BRIDGE THE GAP SLALOM KAYAK AT LOUGH LANNAGHIrish Kayak Olympian Hannah Craig was on hand to launch the new slalom course at Lough Lannagh Castlebar and to lead the Women in Paddle Sports ‘Bridge The Gap’.
Mayo set to benefit from initiative to involve more women in paddle sports
MAYO has the potential to become a center of excellence for water sports.
This view could not have been clarified by those who spoke to The Mayo News about the county’s ‘world-class’ watersports infrastructure at a recent event at GMIT Castlebar.
Earlier this month, members of Canoeing Ireland – the national body that promotes the sport – traveled west to hold a series of workshops and events in the Castlebar area.
These events included the launch of a new canoe slalom course at Lough Lannagh.
Irish Kayak Olympian Hannah Craig was on hand to give a master class to more than 30 canoeists as part of ‘Bridge The Gap’, an initiative to involve more women in paddling sports.
The 2012 Olympics finalist also lent her expertise to young paddlers for a junior kayak event at Lough Lannagh before giving a workshop at GMIT alongside professional canoeist Jenny Egan and World Cup medalist John Simmons .
Located in the heart of the Wild Atlantic Way and graced with some of the most beautiful rivers and lakes in the country, it’s no surprise that these passionate paddleboarders have chosen to come to Mayo to promote and develop their sport.
According to Hannah, who has represented Ireland at numerous kayak slalom world championships, Mayo is a county with “huge resources” and a diversity of different aquatic environments.
She sees GMIT’s outdoor education department and the Castlebar and Ballina Adventure Centers as invaluable assets in realizing the county’s potential for paddle sports.
The pandemic, she says, has “transformed” the awareness and popularity of outdoor experiences in her own region, and indeed across the country.
“People understand the resource that’s on their doorstep,” she told The Mayo News.
“I think for paddle sports there’s this huge opportunity to create a pathway for people, from those one-time or occasional experiences, that it’s something I can do every day of the year. if I want to, with the right equipment and the right training around it.
Part of the appeal of paddle sports is that they contain 14 different disciplines.
These range from Craig’s chosen discipline, slalom kayaking, to other forms like sea kayaking and canoe sprinting.
Professional sprint canoeist Jenny Egan says Mayo has the resources and infrastructure to facilitate all of these disciplines for both elite and recreational paddlers.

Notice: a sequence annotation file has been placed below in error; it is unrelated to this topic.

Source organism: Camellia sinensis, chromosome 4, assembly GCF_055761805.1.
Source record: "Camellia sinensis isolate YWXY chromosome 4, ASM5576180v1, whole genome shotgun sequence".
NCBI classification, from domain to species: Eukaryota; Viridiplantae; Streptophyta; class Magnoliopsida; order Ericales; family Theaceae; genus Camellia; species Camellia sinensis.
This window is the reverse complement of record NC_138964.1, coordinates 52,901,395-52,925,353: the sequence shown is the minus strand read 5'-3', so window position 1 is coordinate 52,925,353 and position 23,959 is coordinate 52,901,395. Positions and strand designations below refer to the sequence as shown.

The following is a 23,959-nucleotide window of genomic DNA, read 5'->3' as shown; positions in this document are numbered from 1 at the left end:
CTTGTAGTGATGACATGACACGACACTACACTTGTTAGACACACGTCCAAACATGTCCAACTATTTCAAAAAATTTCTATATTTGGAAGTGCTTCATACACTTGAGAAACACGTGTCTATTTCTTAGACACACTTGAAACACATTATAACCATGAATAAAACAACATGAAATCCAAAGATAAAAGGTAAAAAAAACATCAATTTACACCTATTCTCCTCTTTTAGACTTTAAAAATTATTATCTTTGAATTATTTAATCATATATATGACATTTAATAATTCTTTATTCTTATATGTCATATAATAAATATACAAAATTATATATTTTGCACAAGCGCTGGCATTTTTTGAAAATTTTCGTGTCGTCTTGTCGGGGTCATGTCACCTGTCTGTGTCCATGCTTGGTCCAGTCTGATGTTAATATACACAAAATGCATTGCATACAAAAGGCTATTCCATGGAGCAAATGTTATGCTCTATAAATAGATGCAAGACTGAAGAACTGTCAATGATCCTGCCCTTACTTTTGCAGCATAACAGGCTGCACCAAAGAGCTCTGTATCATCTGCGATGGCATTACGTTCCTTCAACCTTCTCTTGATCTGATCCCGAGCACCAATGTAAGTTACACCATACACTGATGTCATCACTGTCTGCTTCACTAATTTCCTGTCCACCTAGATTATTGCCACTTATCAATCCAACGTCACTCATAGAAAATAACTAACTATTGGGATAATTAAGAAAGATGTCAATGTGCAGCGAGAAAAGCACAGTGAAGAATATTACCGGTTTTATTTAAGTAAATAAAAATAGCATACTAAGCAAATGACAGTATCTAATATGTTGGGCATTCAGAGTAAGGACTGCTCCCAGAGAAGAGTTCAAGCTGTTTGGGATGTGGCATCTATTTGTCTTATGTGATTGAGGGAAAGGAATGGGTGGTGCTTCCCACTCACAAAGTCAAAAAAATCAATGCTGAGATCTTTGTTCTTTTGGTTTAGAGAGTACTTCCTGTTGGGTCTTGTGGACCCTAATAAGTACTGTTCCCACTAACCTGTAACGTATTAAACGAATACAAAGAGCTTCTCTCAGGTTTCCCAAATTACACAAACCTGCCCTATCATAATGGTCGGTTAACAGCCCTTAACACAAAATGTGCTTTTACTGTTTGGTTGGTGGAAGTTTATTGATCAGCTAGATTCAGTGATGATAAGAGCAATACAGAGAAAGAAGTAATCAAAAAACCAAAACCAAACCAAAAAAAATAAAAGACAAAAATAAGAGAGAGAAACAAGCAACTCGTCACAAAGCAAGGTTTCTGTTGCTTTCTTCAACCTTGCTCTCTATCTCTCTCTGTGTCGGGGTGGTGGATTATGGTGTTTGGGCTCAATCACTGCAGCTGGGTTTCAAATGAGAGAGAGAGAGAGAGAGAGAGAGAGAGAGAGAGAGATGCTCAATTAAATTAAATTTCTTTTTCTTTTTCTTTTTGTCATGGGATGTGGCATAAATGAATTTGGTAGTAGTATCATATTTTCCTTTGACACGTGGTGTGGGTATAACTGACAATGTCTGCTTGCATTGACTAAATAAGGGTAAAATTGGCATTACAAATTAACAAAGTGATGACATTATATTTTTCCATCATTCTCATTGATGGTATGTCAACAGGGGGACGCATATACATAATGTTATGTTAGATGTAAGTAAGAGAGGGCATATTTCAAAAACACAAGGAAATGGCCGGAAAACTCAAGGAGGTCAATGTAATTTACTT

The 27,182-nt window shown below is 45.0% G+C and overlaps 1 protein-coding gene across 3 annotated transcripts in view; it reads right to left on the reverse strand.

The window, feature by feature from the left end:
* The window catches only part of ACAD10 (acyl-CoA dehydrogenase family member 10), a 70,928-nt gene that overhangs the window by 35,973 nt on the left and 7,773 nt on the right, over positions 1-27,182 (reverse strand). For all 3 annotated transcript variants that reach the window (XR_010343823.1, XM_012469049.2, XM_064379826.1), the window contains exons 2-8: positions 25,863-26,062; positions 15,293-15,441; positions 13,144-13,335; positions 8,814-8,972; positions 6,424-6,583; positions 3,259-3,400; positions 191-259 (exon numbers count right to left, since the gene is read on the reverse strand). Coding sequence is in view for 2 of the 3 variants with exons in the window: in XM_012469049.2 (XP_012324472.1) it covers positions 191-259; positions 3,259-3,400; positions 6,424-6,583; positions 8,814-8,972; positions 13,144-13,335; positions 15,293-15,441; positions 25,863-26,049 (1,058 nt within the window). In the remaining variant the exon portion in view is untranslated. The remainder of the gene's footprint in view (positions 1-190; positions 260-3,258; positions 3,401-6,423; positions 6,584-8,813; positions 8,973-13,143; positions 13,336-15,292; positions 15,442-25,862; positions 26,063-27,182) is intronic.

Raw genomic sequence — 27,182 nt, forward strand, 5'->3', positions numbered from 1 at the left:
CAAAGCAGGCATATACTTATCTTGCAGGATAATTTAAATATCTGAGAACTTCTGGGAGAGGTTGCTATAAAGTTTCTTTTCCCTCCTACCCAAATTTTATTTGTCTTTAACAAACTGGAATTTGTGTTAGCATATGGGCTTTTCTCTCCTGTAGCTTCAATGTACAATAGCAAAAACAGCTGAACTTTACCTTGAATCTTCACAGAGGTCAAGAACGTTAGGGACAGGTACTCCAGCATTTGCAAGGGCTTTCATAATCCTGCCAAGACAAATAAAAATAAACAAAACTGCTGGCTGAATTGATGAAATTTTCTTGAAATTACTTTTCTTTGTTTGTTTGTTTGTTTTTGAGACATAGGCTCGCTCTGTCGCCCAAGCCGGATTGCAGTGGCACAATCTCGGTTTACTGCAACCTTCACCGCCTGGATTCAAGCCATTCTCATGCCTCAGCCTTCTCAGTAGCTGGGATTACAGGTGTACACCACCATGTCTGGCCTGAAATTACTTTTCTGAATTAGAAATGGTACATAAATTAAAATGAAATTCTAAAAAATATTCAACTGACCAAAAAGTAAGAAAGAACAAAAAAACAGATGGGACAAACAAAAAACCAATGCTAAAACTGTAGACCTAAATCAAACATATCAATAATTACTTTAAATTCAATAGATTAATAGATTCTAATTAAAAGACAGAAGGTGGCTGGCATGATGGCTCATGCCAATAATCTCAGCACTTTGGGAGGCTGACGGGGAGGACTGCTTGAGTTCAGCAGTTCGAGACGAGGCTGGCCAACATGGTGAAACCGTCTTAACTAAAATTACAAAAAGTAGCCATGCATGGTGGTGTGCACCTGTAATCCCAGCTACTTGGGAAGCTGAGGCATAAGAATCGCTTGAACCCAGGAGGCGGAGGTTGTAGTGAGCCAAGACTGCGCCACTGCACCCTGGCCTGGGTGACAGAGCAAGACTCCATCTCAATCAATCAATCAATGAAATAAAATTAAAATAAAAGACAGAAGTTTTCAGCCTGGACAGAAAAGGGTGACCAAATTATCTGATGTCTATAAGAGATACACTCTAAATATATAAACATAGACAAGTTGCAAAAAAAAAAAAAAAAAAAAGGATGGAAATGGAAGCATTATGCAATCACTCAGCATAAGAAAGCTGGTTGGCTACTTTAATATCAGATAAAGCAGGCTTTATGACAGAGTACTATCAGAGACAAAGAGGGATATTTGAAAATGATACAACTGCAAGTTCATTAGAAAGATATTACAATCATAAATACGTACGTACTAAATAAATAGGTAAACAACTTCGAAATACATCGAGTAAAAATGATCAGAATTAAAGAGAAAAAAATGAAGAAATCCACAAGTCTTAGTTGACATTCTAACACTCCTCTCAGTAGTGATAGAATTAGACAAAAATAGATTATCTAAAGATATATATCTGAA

“With the new Castlebar Sports Center there is a huge opportunity,” said the Canoe World Cup silver medalist and only athlete on Sport Ireland’s Women in Sport steering committee.
“You have so many natural resources, so many big rivers, lakes, seas, that you could do all different types of canoeing. You could do flat water, canoe sprint, canoe marathon, surf ski , sea kayaking, slalom, freestyle, so there is a huge opportunity there to continue to develop.
The KEY to realizing these lofty ambitions is to have enough qualified instructors in place.
According to Castlebar Adventure Hub coordinator Jarlath McHale, a person’s absence can often make the difference in whether or not a session or event happens.
“I see him regularly with particular clubs. If one person does not show up to handle it, the entire session is cancelled. There could be 20 people relying on that one person to show up,” he says.
While GMIT produces a steady stream of Outdoor Education graduates, Canoeing Ireland is aiming to recruit a full-time employee in the Mayo area to grow and develop the sport.
With the help of Mayo Sports Partnership and the various adventure centres, Jenny Egan says canoeing can become “very popular” in the county.
“Football is so big and can and there’s no reason canoeing shouldn’t become a hugely popular sport in Mayo, especially with the surrounding area, rivers, lakes. They just need to continue to have a good structure and coaches involved in the region to attract people to this sport.
Pauline Jordan, a lecturer at the GMIT Outdoor Education Centre, describes Jenny Egan and Hannah Craig as “fantastic role models” and says Ireland is producing more elite athletes.
“One thing you don’t miss in the west of Ireland is water,” she remarked.
“We are successful in other sports in Ireland so there is no reason for us to be more successful in water sports as our resources are world class.”